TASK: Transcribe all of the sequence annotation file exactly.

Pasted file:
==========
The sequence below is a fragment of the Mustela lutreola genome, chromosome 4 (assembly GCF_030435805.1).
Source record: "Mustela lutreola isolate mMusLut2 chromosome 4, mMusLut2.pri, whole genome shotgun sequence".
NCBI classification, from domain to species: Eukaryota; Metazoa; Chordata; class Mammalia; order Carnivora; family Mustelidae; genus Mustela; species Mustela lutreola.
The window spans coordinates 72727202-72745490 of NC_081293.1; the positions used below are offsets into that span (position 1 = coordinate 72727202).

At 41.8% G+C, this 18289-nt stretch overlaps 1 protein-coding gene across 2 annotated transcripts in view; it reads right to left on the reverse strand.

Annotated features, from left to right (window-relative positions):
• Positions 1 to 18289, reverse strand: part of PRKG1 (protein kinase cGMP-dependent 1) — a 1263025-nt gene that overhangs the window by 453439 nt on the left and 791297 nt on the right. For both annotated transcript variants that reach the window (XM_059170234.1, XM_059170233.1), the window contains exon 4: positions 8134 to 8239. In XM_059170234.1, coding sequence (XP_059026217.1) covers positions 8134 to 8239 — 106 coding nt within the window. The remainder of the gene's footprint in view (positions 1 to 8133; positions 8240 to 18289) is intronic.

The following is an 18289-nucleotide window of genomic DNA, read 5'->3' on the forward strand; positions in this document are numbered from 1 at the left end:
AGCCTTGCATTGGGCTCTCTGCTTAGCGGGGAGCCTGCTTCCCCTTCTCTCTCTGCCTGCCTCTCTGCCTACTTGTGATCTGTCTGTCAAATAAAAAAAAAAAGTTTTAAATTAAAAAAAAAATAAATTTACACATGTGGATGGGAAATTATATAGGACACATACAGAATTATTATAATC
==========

The sequence below is a fragment of the Mustela lutreola genome, chromosome 4 (assembly GCF_030435805.1).
Source record: "Mustela lutreola isolate mMusLut2 chromosome 4, mMusLut2.pri, whole genome shotgun sequence".
NCBI classification, from domain to species: Eukaryota; Metazoa; Chordata; class Mammalia; order Carnivora; family Mustelidae; genus Mustela; species Mustela lutreola.
The window spans coordinates 72727202-72745490 of NC_081293.1; the positions used below are offsets into that span (position 1 = coordinate 72727202).

At 41.8% G+C, this 18289-nt stretch overlaps 1 protein-coding gene across 2 annotated transcripts in view; it reads right to left on the reverse strand.

Annotated features, from left to right (window-relative positions):
• Positions 1 to 18289, reverse strand: part of PRKG1 (protein kinase cGMP-dependent 1) — a 1263025-nt gene that overhangs the window by 453439 nt on the left and 791297 nt on the right. For both annotated transcript variants that reach the window (XM_059170234.1, XM_059170233.1), the window contains exon 4: positions 8134 to 8239. In XM_059170234.1, coding sequence (XP_059026217.1) covers positions 8134 to 8239 — 106 coding nt within the window. The remainder of the gene's footprint in view (positions 1 to 8133; positions 8240 to 18289) is intronic.

The following is an 18289-nucleotide window of genomic DNA, read 5'->3' on the forward strand; positions in this document are numbered from 1 at the left end:
AGCCTTGCATTGGGCTCTCTGCTTAGCGGGGAGCCTGCTTCCCCTTCTCTCTCTGCCTGCCTCTCTGCCTACTTGTGATCTGTCTGTCAAATAAAAAAAAAAAGTTTTAAATTAAAAAAAAAATAAATTTACACATGTGGATGGGAAATTATATAGGACACATACAGAATTATTATAATC